It's tricky roleplaying bargaining in a game. At least in the real world you actually have some sort of idea about the values of the items you're trading. (Or you should, or what are you doing bargaining in the first place? Trust us on this one.)
But in a game you're often doing things like trying to get a better price in silver nobles for a magic sword, two scrolls that may or may not be cursed, and an ox-cart with four oxen. Where do you even begin? The kind GM will play the merchant so as not to rip you off too badly, but really, if the NPC you're selling to offers you 230 silver nobles, what's your best response? No matter what your counter offer is, you risk being laughed at for demanding an exchange ridiculously in your own favour, laughed at for being such a dupe and not realising the true value of your goods, and then additionally not being sure exactly why it is that you're being laughed at.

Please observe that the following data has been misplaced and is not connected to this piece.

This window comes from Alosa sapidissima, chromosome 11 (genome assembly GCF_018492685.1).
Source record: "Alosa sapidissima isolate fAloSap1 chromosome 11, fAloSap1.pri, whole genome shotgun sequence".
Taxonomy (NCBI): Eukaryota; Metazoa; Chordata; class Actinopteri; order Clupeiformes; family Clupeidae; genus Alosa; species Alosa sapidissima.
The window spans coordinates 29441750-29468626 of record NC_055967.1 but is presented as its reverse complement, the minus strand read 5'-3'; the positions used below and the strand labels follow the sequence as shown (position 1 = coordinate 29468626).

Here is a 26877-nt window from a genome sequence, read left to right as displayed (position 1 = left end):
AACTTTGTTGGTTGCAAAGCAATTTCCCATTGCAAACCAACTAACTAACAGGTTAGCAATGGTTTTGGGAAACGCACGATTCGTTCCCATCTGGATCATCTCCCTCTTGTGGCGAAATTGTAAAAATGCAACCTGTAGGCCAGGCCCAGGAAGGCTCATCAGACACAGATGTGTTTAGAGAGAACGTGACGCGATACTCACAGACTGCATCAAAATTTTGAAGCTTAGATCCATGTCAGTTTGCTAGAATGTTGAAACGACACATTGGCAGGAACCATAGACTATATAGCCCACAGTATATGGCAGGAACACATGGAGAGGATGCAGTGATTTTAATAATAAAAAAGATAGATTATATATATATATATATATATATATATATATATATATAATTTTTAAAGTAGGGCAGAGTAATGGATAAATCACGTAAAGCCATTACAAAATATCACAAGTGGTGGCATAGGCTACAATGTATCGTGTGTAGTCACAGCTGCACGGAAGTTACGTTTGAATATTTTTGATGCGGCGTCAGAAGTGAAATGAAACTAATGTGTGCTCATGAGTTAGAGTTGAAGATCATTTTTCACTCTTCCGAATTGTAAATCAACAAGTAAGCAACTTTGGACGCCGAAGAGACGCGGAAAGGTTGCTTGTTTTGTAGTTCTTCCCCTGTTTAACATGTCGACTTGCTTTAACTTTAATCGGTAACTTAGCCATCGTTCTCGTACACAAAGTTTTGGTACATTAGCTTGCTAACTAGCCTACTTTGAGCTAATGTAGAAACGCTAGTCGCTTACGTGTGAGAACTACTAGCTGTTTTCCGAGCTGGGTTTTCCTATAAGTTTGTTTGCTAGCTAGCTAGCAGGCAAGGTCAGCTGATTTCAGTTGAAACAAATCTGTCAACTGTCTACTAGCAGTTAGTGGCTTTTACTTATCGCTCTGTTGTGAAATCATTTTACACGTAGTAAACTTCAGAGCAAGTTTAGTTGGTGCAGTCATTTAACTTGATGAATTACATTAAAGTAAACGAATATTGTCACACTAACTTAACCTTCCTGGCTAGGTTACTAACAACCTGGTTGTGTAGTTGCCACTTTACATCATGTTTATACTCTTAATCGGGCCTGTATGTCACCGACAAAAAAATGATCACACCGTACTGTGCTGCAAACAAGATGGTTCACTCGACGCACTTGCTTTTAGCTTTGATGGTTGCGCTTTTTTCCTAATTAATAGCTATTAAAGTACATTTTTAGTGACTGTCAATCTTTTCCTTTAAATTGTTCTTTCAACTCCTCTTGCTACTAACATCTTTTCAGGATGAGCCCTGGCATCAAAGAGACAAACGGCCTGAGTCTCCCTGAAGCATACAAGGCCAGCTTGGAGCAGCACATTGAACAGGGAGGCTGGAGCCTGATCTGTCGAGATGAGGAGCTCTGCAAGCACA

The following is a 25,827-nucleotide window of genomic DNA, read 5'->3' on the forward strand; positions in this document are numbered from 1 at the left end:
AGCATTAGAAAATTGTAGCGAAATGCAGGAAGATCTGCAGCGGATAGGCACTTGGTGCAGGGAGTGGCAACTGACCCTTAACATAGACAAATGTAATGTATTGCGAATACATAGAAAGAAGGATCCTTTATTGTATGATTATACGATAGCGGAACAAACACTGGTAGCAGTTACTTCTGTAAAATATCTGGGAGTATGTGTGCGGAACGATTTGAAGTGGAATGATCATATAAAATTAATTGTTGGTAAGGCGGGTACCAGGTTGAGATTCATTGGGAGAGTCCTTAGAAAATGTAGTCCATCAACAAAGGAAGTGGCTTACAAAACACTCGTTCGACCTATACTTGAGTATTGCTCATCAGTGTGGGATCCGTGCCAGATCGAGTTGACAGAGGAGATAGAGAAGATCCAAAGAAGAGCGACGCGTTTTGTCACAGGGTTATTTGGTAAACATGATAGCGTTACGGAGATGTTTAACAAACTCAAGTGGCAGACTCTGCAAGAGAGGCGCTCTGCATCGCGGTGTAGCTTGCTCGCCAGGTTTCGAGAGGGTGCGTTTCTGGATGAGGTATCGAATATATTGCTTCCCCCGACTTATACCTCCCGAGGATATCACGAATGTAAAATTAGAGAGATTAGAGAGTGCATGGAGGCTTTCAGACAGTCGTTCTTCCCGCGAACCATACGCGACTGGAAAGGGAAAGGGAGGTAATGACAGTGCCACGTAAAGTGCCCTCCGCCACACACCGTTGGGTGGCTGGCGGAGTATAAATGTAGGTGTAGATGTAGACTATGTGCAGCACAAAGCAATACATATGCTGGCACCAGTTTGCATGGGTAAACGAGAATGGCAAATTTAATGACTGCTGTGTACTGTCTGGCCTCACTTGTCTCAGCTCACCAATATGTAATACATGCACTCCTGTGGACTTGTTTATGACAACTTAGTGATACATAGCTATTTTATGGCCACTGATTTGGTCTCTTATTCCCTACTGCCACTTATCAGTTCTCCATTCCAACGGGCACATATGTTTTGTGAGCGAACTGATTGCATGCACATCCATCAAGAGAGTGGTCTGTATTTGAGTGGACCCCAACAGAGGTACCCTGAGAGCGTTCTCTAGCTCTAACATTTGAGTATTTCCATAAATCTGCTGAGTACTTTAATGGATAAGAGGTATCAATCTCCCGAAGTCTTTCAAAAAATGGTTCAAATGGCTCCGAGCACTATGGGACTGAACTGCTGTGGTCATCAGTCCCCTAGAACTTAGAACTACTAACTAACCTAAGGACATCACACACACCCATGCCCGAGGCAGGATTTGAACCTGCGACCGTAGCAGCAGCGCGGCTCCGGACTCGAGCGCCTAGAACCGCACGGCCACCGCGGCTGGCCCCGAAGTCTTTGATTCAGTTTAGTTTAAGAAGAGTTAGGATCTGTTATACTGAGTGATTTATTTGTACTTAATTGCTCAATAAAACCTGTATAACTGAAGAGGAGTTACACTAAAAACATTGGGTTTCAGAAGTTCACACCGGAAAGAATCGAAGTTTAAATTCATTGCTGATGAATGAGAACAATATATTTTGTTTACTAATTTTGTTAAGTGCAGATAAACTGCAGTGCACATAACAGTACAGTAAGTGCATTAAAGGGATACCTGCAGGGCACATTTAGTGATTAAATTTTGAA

That's when a little backup comes in handy.
Qui-Gon: Here's the money for the ion cannons. Deliver them to our ship.
Watto: You mean my ship. You said if I agreed to throw the race—
Qui-Gon: You didn't throw the race.
Watto: You told me not to race at all - after you gave me the ship.
Qui-Gon: We gambled for it. You lost the chance to throw the race. Ergo, the ship is ours.
Watto: Would you like to take it to the Hutts? I'm sure they can settle this. And I can collect the bounty on you while we're doing it.
Qui-Gon: Hmm. I've got a better deal. I give you the money for the ship, and we call it a day.
Watto: Why should I?
Qui-Gon: Laser sword.
Watto: <grumble> All right. Just give me the money and go.
Qui-Gon: See, they are good for Diplomacy.